The walls have ears
Earshot is a quirky, wincing one-man show built around an eccentric character with phenomenally acute ears. You could call it a comedy of confinement, with actor Kurt Johnson pacing the floor of a dingy apartment, carrying on a long, witty monologue as he’s assaulted by the sound of jingling keys, mindless humming and other intrusive reminders that he’s surrounded by kooky neighbors on every side. He hears too much and it’s driving him crazy, and that situation provides the seed of the plot for the laughs, as the poor man rails away at unseen people behind walls, floor and ceiling.
B Street regulars will recognize the imprint of Canadian playwright Morris Panych, who likes his humor dark, brittle and ironic. (The B Street has previously staged Panych’s Vigil, about a woman on her deathbed who just won’t die, and Lawrence and Holloman, in which grimaces and giggles develop from a character’s progressive mutilation.) Panych’s language in Earshot is richer and more resonant than we’ve heard at the B Street in some time; he also works in a few bits of sharp social commentary from a Canadian perspective.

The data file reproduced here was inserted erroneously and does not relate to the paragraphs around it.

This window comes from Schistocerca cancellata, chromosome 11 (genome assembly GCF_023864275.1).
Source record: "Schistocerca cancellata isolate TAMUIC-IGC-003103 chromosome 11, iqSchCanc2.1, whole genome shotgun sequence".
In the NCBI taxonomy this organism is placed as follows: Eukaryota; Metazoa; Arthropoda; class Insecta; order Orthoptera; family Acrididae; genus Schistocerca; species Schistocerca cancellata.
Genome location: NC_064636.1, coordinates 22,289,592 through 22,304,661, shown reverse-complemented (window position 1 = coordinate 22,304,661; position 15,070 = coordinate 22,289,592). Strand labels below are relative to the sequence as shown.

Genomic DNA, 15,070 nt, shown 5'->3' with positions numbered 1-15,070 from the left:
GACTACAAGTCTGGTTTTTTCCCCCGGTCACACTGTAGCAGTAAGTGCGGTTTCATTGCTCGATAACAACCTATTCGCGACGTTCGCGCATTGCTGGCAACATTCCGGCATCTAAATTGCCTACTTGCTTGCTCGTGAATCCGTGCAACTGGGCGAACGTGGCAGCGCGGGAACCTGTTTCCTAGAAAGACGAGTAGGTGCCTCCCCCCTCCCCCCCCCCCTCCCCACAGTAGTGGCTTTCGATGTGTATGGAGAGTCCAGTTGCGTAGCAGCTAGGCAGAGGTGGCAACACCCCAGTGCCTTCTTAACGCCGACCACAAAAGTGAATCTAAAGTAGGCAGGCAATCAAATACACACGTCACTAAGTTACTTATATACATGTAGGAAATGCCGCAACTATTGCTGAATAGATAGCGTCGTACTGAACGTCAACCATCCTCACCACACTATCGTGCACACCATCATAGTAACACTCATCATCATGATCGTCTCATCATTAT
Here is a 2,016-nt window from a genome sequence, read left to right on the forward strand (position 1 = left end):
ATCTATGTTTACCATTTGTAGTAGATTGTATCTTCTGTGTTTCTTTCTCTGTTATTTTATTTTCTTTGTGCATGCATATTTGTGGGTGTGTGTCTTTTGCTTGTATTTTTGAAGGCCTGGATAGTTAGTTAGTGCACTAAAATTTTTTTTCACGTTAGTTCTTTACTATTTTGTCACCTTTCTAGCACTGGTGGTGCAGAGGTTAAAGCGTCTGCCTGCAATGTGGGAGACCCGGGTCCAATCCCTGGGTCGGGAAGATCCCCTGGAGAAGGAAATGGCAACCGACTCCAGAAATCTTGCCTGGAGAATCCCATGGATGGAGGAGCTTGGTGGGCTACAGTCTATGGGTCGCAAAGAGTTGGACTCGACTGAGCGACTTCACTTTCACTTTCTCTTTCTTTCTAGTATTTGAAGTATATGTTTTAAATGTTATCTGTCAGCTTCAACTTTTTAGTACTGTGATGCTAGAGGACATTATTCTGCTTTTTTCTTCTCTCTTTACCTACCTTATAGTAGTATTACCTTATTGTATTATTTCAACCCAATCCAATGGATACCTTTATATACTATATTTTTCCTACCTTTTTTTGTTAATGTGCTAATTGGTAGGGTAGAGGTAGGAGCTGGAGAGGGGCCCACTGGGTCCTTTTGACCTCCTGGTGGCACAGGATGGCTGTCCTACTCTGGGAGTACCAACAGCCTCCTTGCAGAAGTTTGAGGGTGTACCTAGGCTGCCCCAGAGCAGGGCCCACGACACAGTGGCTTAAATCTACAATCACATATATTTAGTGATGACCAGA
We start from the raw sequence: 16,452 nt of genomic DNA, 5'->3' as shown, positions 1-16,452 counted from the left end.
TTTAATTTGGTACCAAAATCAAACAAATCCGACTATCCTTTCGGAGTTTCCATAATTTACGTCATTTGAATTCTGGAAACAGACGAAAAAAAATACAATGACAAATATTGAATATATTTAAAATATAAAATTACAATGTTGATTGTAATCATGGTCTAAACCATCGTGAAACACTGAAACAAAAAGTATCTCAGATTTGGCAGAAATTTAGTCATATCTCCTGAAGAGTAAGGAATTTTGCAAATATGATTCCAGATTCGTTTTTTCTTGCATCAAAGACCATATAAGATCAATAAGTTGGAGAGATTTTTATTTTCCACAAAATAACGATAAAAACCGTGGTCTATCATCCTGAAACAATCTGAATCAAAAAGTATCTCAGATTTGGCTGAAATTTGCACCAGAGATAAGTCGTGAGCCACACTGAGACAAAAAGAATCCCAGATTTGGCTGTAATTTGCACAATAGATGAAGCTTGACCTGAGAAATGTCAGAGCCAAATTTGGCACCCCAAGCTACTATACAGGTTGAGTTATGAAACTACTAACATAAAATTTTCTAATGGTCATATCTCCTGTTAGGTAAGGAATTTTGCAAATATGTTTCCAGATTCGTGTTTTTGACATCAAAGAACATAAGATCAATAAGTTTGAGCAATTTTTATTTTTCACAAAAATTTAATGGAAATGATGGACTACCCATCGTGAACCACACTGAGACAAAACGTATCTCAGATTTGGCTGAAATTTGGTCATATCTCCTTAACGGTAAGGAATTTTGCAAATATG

The show provides the biggest role to date for popular local actor Kurt Johnson, who talks non-stop for an hour and 15 minutes. And it’s good to see him showcased in a solo show. The role is something of a departure for him—the top of Johnson’s head is shaved, and he spends about half the show rambling around in his underwear like a reclusive gnome.
Critical to the show’s success is the sound design by Sara Jane Schmeltzer—a steady string of precisely timed rattles, footsteps and thuds offstage, as well as recorded noises. But on opening night, the show occasionally hesitated over scene transitions—the lights would sometimes go down while a situation still felt incomplete, leaving a small lurch in the momentum. It’s possible that Johnson and director John Lamb were still shaping some of the details as the show opened, or perhaps Panych’s odd-but-engaging stylings were proving unexpectedly hard to handle.
Earshot is not a mainstream comedy leading to a tidy, comfortable conclusion—and that may be a little unsettling for some who have grown accustomed to more easily absorbed entertainment at this theater. But the playwright’s off-center viewpoint, Johnson’s energetic performance and the smart use of sound make this an unusual show that pays off with its own peculiar rewards.